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Spirited Tigers cap perfect Ivy season

Of all the obstacles facing the Princeton women's swim team at the Harvard-Yale-Princeton meet this weekend in Cambridge, Mass., no one thought that traffic would be one of them. Stuck in dense traffic in overly crowded Harvard Square minutes before the start of the meet, the majority of the Princeton team almost missed the opportunity to fire up its first swimmers of the day with their traditional pre-meet repertoire of loud and inspiring cheers.

But time was on their side, as the Tigers — in a noisy wave of orange and black — crashed upon the deck just in time for the first race. Their presence instantly flooded the pool deck with boundless energy, as the team overcame the first of many obstacles this weekend. Princeton (10-0 overall, 7-0 Ivy League) went on to dominating dual meet victories against Harvard (9-1, 6-1) and Yale (6-3-1, 3-2-1) by scores of 182-118 and 218-82, respectively. This completed a perfect conference season for the Tigers and clinched the Ivy League title for the second straight year.

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"There is just as much competition on deck to see who comes on deck with the most attitude, the most pride and translates that into their swims," senior captain Alyson Goodner said of Princeton's pre-meet exuberance.

The exciting atmosphere of the opening moments of the meet was crucial to the performances of the first two swims in the 1000-yard freestyle, which set the tone for the entire weekend. After a surprisingly solid swim by sophomore Cindy Herrick in the first heat, sophomore Valeria Kukla was given the harder task of swimming in a slower heat, with no one of comparable speed to race against.

"Teeter recognized what Val's strong points were and wanted to give her the necessary rest to swim the 200 free [later on that day]," Goodner said.

The final heat of 1000 free, where Kukla would have usually competed, did not take place until after a long warm-up and the first relay — one whole hour later.

With only the clock as her competition and her teammates yelling from the deck, Kukla put together an incredible 1000 free swim with a time of 10 minutes, 7.49 seconds, a new school record. She eventually went on to win the event an hour later, when the Crimson's Lovisa Gustafsson finished right behind her with a time of 10:08.34.

"The Harvard fans went crazy thinking [Lovisa] had won. But we were even louder and more crazier because we knew that Val's time was faster," senior captain Lindsay Grimm said.

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Later on, this strategy worked to perfection as Kukla propelled herself to a strong second-place finish in the 200 free with a time of 1:52.85, her personal best for the season. Gustaffson, most likely tired from swimming the 1000 free in a later heat, was touched out in her next race, the 200 fly, by freshman phenom Molly Seto, who placed first by less than half a second.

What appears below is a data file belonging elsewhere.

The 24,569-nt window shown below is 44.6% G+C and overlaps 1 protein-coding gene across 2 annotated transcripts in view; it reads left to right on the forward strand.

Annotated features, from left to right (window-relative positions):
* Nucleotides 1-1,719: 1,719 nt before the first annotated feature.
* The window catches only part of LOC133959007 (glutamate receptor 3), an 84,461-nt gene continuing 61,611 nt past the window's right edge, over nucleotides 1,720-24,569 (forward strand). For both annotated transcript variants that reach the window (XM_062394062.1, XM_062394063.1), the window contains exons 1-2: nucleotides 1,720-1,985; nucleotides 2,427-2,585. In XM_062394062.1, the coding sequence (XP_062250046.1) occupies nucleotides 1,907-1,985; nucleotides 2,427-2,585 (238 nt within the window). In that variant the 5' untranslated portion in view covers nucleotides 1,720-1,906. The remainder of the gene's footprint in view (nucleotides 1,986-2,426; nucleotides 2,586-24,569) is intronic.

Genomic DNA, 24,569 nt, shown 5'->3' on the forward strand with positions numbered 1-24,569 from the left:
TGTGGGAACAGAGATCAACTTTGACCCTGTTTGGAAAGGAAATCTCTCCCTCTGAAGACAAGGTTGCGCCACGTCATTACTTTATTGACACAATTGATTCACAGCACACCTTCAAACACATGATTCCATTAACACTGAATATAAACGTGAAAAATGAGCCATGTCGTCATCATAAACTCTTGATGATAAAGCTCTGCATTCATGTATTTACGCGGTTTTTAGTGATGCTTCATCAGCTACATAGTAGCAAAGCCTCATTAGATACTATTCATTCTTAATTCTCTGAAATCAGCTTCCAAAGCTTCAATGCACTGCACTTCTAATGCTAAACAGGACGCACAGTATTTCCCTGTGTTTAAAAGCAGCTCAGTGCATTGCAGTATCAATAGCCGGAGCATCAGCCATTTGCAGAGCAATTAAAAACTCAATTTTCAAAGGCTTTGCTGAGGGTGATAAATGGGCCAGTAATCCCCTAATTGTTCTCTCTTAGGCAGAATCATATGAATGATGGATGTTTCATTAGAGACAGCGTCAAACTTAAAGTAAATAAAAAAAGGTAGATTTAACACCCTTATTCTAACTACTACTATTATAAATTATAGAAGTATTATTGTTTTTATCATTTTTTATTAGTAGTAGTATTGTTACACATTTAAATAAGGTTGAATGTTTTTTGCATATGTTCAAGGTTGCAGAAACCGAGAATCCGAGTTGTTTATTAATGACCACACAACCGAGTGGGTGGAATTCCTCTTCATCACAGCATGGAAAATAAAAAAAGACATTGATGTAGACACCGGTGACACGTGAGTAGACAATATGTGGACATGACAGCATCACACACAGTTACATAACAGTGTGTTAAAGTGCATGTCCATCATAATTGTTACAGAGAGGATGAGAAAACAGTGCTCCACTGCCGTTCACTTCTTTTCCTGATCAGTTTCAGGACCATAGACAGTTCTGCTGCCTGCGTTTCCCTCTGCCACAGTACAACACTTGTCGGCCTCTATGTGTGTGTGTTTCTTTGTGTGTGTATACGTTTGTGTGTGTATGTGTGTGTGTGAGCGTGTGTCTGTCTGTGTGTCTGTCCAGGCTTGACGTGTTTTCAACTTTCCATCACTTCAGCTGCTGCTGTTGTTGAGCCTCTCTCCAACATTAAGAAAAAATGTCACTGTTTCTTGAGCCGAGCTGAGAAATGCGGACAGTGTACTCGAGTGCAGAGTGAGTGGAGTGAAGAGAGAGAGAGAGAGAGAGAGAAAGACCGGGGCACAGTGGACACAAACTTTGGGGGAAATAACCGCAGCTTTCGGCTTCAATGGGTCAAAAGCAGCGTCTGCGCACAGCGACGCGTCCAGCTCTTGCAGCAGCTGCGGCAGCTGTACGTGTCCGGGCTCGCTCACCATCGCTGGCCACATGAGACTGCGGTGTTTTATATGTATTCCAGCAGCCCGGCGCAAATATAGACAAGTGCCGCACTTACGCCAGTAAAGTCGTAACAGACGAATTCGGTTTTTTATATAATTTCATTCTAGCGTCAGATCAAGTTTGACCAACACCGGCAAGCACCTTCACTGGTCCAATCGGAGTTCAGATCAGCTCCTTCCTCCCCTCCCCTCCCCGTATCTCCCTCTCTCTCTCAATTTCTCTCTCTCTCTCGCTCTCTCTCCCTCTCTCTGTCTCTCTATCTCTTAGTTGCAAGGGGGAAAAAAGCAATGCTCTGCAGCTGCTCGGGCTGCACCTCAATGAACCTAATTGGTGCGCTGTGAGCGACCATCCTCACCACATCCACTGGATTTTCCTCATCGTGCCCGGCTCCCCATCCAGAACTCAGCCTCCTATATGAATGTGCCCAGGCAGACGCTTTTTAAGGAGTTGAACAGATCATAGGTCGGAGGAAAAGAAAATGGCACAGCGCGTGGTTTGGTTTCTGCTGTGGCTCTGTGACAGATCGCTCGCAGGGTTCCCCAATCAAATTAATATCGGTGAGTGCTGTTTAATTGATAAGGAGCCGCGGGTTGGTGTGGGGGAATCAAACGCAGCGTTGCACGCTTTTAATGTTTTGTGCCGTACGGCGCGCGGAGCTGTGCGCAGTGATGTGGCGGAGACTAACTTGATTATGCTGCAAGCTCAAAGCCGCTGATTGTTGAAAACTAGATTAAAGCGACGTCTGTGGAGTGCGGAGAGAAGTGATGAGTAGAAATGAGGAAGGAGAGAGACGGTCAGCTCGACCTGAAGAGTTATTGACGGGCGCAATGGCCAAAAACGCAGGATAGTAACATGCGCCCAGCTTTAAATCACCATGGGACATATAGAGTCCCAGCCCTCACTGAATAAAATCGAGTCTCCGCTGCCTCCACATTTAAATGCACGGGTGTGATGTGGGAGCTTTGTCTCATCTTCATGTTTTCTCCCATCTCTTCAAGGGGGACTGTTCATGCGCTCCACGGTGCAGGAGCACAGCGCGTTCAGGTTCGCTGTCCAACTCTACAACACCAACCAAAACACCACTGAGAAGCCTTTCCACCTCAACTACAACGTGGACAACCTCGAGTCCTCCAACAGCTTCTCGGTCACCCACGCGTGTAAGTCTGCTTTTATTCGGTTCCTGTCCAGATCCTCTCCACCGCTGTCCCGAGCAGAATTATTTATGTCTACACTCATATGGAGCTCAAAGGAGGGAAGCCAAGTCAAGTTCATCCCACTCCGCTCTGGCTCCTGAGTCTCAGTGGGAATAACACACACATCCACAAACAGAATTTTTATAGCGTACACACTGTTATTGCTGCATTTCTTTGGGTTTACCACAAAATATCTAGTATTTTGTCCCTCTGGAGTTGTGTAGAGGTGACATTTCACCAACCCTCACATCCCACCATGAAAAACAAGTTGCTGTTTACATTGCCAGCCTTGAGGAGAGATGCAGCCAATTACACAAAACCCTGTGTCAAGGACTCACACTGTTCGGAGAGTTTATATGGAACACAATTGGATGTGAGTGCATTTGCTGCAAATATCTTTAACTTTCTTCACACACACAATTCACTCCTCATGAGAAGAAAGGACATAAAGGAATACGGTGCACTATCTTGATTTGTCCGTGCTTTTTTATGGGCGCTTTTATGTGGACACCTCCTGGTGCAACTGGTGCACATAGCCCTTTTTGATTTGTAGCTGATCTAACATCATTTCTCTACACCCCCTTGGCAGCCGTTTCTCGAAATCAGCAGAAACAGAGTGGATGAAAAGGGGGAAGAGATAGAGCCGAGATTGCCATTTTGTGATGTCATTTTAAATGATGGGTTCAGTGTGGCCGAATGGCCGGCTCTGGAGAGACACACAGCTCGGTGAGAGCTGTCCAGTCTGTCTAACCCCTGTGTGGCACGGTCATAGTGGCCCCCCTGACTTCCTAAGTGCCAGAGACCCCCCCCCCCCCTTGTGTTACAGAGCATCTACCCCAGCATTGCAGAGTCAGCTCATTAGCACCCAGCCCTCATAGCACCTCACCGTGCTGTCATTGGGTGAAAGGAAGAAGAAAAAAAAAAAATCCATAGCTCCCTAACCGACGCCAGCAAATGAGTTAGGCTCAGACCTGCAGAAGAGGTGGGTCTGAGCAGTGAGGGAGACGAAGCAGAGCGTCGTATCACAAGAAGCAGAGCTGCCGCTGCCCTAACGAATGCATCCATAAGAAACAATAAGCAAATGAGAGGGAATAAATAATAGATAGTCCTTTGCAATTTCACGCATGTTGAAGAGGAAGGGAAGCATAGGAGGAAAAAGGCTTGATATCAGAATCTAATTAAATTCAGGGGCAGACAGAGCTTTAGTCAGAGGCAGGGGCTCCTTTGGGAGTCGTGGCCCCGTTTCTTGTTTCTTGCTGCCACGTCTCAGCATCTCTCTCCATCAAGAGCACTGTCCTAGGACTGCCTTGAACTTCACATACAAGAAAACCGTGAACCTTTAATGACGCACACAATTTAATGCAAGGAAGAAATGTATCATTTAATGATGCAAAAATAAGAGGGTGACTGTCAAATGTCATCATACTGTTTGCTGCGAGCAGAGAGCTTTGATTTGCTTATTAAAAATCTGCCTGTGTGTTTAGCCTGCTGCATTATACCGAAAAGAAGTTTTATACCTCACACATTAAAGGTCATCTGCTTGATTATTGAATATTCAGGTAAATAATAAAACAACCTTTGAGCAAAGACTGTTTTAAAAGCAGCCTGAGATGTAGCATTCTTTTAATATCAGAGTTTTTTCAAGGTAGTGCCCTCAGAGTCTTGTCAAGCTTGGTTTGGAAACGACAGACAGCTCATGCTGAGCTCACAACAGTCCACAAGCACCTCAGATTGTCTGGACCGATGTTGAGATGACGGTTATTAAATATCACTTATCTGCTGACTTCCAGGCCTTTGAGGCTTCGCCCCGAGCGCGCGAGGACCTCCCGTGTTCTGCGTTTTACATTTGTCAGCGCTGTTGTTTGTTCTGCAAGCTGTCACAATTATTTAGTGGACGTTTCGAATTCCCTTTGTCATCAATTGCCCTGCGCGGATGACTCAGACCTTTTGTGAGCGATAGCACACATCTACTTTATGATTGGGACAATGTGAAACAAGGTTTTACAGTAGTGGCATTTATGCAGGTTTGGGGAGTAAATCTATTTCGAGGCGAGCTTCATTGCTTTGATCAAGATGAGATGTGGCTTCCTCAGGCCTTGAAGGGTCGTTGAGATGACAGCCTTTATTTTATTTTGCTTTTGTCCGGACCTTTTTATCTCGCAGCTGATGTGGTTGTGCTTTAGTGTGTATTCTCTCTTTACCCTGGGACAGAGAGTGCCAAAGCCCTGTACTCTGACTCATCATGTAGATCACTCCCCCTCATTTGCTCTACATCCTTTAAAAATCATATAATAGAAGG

"Here, the team atmosphere is so loud and so boisterous, it's really easy to just get up and swim fast," Seto said.

Triple Crown

Seto directly followed this tight race with an even closer one. The very next women's event — the 50 free — saw Seto barely out-touch Eli sophomore Emily Grant (24.34) for first place in that event, with a winning time of 24.16. Seto rounded out her spectacular weekend with a victory in the 100 fly Saturday, making her the only swimmer all weekend to win all three of her events.

The rest of the meet was also full of gutsy performances just like Seto's. Sophomore Kate Conroy, who has been battling mononucleosis over the past month, pulled together victories in the 100 and 200 back. Sophomore Jennifer Macaulay recovered well from a discouraging swim Friday in the 100 breast by winning both the 200 individual medley and the 200 breast with times of 2:06.27 and 2:19.03, respectively.

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The tenacity displayed by the women's team this weekend bodes very well for the final challenge of the season, Ivy Championships Feb. 25-26 in Cambridge, Mass. Considering that many of the Tigers' top swimmers were not fully tapered and shaved for H-Y-Ps this weekend, the women's team should have only faster swims to look forward to in two-and-a-half weeks.

Ultimately, the Tigers hope to wrestle the ECAC title away from perennial champion Brown, which has prevented Princeton from winning the title since 1995.

"At the beginning of the year, the seniors set as our goal to take both of the banners down, not just one," said Goodner. "Everyone's more hungry, everybody wants more. I think there is no stopping us."

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